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were convicted by a jury in July 2016 of five counts of child abuse and one count of abuse of a vul

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UW considers lowering out-of-state tuition

LARAMIE — The University of Wyoming may consider reducing its tuition for out-of-state students in an effort to increase its enrollment.

The university’s ongoing capacity study points to appealing to prospective students from neighboring states, especially people from Nebraska and Colorado, as a way to grow.

The study by Huron Consulting Group suggests lowering the current $15,500 baseline tuition for out-of-state residents to about $10,000.

The study says that increasing the university’s housing capacity would likely help draw in more students as well.

According to the study, the university currently has capacity for up to 1,700 more students with residential capacity being the greatest limiting factor for expansion.

Green River Chamber fires CEO

GREEN RIVER — The Green River Chamber of Commerce terminated Irene Parsons as its CEO. Parsons held the job for four months.

“The Green River Chamber Board has determined that Irene Parsons was not an appropriate fit for the Green River Chamber,” Laura Meeks, the chamber board secretary, said.

In September, Irene Parsons talked about her excitement about leading the economic development organization. She said she wanted to work locally after coming from Sen. John Barrasso’s office.

Lisa Herrera is now in charge. The interim CEO was previously the chamber’s finance and membership manager.

Meeks said she had nothing to add to a press release.

Park County lodging taxes gain in fall

CODY — Late-year visitation has boosted Park County lodging tax collections after a slow start to the tourist season last spring.

“Month-to-date, we rocked it,” said Park County Travel Council member Sandy Newsome recently.

Lodging taxes for the county for November were $111,165 compared to November of 2016 when they were $92,716, for an increase of 20 percent.

The year-to-date total showed a jump of $108,513 in lodging taxes over the same time last year.

That represents a 5 percent overall increase for the year before December’s totals are factored in.

“That’s a welcome change from where we were earlier in the year,” Newsome said.

Couple convicted of child abuse appeal

CHEYENNE — A Wyoming couple is appealing to the state Supreme Court after being convicted of child abuse.

Emily and Dennis Larkins, of Cheyenne, were convicted by a jury in July 2016 of five counts of child abuse and one count of abuse of a vulnerable adult.

The two maintain their innocence.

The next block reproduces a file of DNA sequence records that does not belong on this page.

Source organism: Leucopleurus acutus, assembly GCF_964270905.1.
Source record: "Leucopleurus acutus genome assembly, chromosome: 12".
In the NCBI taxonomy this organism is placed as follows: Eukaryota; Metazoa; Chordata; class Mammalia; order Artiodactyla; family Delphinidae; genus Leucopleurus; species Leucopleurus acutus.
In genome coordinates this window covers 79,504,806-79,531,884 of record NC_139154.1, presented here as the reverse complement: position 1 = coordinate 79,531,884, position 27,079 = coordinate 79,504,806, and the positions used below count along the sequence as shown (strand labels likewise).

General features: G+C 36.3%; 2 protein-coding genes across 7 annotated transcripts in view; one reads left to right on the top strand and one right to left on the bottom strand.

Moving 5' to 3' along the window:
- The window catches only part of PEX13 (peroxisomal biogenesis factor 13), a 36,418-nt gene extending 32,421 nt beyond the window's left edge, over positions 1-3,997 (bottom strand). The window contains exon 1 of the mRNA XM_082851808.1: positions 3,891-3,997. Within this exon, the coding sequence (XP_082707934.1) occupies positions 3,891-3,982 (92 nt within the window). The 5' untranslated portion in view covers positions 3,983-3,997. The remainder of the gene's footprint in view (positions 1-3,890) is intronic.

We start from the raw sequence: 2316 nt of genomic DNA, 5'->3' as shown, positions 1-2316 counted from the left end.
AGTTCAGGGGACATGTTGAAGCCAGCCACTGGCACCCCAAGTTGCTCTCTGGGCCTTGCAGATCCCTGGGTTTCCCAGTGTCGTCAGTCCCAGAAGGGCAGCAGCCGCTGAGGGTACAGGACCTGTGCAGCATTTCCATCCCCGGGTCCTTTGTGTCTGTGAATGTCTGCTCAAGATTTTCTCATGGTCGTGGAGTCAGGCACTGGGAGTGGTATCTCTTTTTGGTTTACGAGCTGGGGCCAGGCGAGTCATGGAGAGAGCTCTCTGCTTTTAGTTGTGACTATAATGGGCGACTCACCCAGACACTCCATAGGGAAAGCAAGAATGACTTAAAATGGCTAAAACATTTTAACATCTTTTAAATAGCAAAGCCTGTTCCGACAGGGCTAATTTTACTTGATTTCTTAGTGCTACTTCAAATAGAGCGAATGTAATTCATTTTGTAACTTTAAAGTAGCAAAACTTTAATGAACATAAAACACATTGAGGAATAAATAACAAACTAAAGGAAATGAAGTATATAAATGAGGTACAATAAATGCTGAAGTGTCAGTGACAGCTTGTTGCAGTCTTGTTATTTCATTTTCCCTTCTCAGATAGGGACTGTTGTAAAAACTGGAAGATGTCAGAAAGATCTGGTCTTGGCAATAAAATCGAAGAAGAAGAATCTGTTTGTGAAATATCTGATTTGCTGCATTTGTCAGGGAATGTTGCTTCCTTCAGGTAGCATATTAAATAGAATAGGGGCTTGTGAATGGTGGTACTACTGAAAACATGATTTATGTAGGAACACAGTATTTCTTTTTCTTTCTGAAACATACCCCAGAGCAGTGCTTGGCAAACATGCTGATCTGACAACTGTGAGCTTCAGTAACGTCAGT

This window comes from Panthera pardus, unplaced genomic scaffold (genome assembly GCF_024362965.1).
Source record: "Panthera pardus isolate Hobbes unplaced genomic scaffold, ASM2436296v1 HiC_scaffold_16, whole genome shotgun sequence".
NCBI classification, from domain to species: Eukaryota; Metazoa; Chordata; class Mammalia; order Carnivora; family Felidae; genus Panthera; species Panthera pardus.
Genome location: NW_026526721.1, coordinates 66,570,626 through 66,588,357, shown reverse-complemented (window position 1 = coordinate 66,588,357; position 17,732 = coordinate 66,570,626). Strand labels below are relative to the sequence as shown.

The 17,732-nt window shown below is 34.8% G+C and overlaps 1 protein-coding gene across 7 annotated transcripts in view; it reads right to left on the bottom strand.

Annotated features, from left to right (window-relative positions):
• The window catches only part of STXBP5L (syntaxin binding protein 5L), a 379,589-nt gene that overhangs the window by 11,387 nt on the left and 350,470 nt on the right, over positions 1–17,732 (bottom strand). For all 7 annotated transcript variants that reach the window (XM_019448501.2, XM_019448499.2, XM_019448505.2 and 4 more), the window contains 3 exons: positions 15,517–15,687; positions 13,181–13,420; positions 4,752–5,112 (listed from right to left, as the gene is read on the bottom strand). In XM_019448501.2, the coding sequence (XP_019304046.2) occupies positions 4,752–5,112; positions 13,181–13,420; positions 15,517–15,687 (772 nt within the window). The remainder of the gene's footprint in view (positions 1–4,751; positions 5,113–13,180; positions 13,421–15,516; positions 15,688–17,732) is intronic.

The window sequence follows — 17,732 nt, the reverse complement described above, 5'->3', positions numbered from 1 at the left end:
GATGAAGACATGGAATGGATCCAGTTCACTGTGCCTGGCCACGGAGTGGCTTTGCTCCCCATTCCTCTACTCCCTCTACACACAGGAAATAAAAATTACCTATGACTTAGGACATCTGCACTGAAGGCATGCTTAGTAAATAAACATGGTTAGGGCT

They appealed in May, asking for a new trial. They allege their attorneys were ineffective.

The state Supreme Court will decide whether a new trial is necessary.

Dennis Larkins, who had a felony criminal history, was sentenced to three to five years in prison followed by five years of supervised probation.

Emily Larkins was sentenced to 18 to 36 months in prison followed by five years of supervised probation.


Fire destroys ag equipment business

HAVRE — A weekend fire destroyed an agricultural equipment business in north-central Montana.

Big Equipment Co. owner Ron Harmon says that while the business west of Havre is a total loss after the Christmas Eve fire, it is insured and he plans to rebuild. The business employs 32 people.

The fire started at about 2:30 p.m. Sunday. The fire destroyed the 38,000-square-foot facility along with a combine and several tractors.

South Dakota

Deadwood casino revenue down in ’17

DEADWOOD — The South Dakota Commission on Gaming says revenue for Deadwood casinos is down 2 percent so far this year compared to the first 11 months of 2016.

The commission released figures Friday showing revenues through November 2017 are at just over $1 billion.

Despite the overall decrease, November’s revenues of $80.1 million were a slight increase compared to November last year.

Table games approved by state lawmakers in 2015 were also up by about 6 percent this November compared to last year and brought in nearly $5 million for the month. Table games include blackjack, poker, and craps.

Slot machines make up the majority of gaming in Deadwood and brought in $75.2 million in November.


Deputy breaks frozen pond to rescue boy

NEW HARMONY — A sheriff’s deputy in southern Utah punched through a frozen pond on Christmas Day to rescue a drowning 8-year-old boy.

Washoe County Sheriff’s Lt. David Crouse says the boy was chasing his dog at about 5 p.m. Monday when another child saw him fall through the ice on a pond in New Harmony north of St. George.

He says sheriff’s Sgt. Aaron Thompson broke a path through the ice until he was close enough to dive in and locate the boy about 25 feet from the shoreline.

Crouse says the boy was airlifted to Dixie Regional Medical Center in St. George where his condition has not been released.

The deputy also has been hospitalized with cuts and bruises and symptoms of hypothermia.


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